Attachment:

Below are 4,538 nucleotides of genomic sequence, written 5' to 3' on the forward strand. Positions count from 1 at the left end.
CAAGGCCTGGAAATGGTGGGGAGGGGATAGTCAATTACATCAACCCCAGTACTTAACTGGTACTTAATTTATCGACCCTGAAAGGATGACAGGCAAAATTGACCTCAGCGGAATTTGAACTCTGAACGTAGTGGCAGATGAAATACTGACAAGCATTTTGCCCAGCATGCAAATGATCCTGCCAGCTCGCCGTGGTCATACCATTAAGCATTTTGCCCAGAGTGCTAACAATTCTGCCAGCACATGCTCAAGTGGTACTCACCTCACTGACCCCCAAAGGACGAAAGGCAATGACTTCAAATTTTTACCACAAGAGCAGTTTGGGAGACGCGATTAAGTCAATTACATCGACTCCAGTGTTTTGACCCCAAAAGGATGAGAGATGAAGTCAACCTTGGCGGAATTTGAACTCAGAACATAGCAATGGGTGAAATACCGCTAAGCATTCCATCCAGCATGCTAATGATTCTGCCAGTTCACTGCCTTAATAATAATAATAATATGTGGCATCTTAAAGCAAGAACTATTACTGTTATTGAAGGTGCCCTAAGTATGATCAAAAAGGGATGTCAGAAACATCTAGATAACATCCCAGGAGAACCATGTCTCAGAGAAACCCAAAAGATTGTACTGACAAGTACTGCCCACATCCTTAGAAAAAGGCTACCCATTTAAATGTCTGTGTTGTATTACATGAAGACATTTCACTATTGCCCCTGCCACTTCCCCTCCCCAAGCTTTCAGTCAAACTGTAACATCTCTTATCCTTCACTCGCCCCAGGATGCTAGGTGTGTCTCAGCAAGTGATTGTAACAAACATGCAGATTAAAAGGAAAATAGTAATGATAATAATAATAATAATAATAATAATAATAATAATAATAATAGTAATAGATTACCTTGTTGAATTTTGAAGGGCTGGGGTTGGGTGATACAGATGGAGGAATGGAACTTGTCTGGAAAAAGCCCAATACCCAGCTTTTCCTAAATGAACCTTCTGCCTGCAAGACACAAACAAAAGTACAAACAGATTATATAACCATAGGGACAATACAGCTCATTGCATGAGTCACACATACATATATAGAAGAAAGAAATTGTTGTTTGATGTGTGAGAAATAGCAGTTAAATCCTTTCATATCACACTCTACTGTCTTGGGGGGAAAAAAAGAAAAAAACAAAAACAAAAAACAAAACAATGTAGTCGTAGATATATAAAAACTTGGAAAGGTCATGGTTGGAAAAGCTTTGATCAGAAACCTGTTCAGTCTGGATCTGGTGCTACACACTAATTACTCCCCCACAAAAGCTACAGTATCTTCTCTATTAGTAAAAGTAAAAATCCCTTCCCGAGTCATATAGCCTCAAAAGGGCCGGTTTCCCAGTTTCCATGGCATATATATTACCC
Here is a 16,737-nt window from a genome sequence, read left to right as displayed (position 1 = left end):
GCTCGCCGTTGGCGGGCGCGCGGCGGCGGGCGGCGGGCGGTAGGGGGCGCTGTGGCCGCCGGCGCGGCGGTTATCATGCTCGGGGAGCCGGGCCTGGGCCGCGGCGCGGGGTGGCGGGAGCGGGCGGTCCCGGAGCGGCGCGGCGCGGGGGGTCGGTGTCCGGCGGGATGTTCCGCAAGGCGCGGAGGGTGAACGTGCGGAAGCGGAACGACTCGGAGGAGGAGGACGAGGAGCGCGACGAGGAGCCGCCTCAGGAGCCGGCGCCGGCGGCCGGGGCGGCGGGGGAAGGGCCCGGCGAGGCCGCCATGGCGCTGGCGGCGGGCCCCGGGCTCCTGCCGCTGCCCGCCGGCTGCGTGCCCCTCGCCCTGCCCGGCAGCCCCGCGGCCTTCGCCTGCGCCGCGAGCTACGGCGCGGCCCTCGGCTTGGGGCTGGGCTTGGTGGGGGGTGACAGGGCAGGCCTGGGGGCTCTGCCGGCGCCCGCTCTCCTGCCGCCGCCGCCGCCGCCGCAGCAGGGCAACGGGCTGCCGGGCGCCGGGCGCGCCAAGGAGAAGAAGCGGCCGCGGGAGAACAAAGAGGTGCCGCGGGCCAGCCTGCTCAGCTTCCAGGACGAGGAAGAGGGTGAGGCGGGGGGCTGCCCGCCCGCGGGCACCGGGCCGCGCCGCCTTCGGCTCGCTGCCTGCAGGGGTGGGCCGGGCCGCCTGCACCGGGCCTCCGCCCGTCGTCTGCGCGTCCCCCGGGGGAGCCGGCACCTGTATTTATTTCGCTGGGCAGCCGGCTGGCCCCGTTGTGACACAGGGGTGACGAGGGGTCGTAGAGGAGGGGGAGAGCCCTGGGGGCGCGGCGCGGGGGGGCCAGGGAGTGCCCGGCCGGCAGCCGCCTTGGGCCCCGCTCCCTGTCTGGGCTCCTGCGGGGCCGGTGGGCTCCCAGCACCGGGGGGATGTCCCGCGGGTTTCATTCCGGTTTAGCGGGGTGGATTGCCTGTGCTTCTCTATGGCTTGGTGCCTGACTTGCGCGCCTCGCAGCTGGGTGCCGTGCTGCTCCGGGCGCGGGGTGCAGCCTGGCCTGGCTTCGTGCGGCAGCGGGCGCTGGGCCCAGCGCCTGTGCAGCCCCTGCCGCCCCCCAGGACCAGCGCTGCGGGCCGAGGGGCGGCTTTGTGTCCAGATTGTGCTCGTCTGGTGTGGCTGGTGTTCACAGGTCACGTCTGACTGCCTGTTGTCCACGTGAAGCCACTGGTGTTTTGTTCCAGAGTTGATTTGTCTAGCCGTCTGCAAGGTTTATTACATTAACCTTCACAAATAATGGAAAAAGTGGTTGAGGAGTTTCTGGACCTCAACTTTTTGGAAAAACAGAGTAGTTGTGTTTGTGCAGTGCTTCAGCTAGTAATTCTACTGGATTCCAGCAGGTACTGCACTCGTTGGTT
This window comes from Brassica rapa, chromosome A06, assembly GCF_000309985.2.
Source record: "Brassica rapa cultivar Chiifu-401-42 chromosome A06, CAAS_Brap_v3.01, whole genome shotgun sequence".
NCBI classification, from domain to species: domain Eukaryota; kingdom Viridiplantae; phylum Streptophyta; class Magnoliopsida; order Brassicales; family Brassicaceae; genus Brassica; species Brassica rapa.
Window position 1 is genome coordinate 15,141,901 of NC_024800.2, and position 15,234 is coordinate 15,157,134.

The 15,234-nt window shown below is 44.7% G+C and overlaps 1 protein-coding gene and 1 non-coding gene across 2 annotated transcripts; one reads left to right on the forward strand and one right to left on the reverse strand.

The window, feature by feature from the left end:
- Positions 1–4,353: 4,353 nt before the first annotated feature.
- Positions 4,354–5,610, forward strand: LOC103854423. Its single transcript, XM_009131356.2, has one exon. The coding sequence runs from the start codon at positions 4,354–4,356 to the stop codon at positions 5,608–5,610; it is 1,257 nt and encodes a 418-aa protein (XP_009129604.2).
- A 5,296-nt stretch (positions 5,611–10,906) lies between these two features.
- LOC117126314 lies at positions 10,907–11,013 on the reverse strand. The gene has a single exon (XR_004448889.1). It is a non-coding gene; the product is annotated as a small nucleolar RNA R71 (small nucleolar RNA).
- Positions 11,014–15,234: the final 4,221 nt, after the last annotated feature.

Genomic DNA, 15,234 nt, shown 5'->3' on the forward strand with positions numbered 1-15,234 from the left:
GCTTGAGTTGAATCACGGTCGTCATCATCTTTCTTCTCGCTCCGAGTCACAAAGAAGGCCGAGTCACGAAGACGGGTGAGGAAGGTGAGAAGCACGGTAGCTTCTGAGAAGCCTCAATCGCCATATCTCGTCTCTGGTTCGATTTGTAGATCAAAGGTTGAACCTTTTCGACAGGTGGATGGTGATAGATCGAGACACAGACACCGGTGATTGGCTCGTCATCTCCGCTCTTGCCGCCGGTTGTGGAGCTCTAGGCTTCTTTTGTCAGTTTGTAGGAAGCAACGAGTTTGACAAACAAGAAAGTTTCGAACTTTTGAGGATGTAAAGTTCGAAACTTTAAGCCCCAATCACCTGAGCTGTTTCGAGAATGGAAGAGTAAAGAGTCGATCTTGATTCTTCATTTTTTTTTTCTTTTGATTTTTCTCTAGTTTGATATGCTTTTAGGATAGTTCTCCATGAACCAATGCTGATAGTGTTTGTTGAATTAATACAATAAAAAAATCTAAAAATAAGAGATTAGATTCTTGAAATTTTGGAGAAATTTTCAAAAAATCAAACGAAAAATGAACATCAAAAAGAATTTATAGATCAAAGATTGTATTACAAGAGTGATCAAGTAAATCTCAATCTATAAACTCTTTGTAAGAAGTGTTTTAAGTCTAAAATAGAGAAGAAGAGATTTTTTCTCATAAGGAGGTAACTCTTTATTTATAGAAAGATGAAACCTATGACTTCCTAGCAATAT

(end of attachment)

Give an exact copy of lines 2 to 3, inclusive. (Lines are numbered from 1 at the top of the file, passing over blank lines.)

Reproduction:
CAAGGCCTGGAAATGGTGGGGAGGGGATAGTCAATTACATCAACCCCAGTACTTAACTGGTACTTAATTTATCGACCCTGAAAGGATGACAGGCAAAATTGACCTCAGCGGAATTTGAACTCTGAACGTAGTGGCAGATGAAATACTGACAAGCATTTTGCCCAGCATGCAAATGATCCTGCCAGCTCGCCGTGGTCATACCATTAAGCATTTTGCCCAGAGTGCTAACAATTCTGCCAGCACATGCTCAAGTGGTACTCACCTCACTGACCCCCAAAGGACGAAAGGCAATGACTTCAAATTTTTACCACAAGAGCAGTTTGGGAGACGCGATTAAGTCAATTACATCGACTCCAGTGTTTTGACCCCAAAAGGATGAGAGATGAAGTCAACCTTGGCGGAATTTGAACTCAGAACATAGCAATGGGTGAAATACCGCTAAGCATTCCATCCAGCATGCTAATGATTCTGCCAGTTCACTGCCTTAATAATAATAATAATATGTGGCATCTTAAAGCAAGAACTATTACTGTTATTGAAGGTGCCCTAAGTATGATCAAAAAGGGATGTCAGAAACATCTAGATAACATCCCAGGAGAACCATGTCTCAGAGAAACCCAAAAGATTGTACTGACAAGTACTGCCCACATCCTTAGAAAAAGGCTACCCATTTAAATGTCTGTGTTGTATTACATGAAGACATTTCACTATTGCCCCTGCCACTTCCCCTCCCCAAGCTTTCAGTCAAACTGTAACATCTCTTATCCTTCACTCGCCCCAGGATGCTAGGTGTGTCTCAGCAAGTGATTGTAACAAACATGCAGATTAAAAGGAAAATAGTAATGATAATAATAATAATAATAATAATAATAATAATAATAATAATAGTAATAGATTACCTTGTTGAATTTTGAAGGGCTGGGGTTGGGTGATACAGATGGAGGAATGGAACTTGTCTGGAAAAAGCCCAATACCCAGCTTTTCCTAAATGAACCTTCTGCCTGCAAGACACAAACAAAAGTACAAACAGATTATATAACCATAGGGACAATACAGCTCATTGCATGAGTCACACATACATATATAGAAGAAAGAAATTGTTGTTTGATGTGTGAGAAATAGCAGTTAAATCCTTTCATATCACACTCTACTGTCTTGGGGGGAAAAAAAGAAAAAAACAAAAACAAAAAACAAAACAATGTAGTCGTAGATATATAAAAACTTGGAAAGGTCATGGTTGGAAAAGCTTTGATCAGAAACCTGTTCAGTCTGGATCTGGTGCTACACACTAATTACTCCCCCACAAAAGCTACAGTATCTTCTCTATTAGTAAAAGTAAAAATCCCTTCCCGAGTCATATAGCCTCAAAAGGGCCGGTTTCCCAGTTTCCATGGCATATATATTACCC
Here is a 16,737-nt window from a genome sequence, read left to right as displayed (position 1 = left end):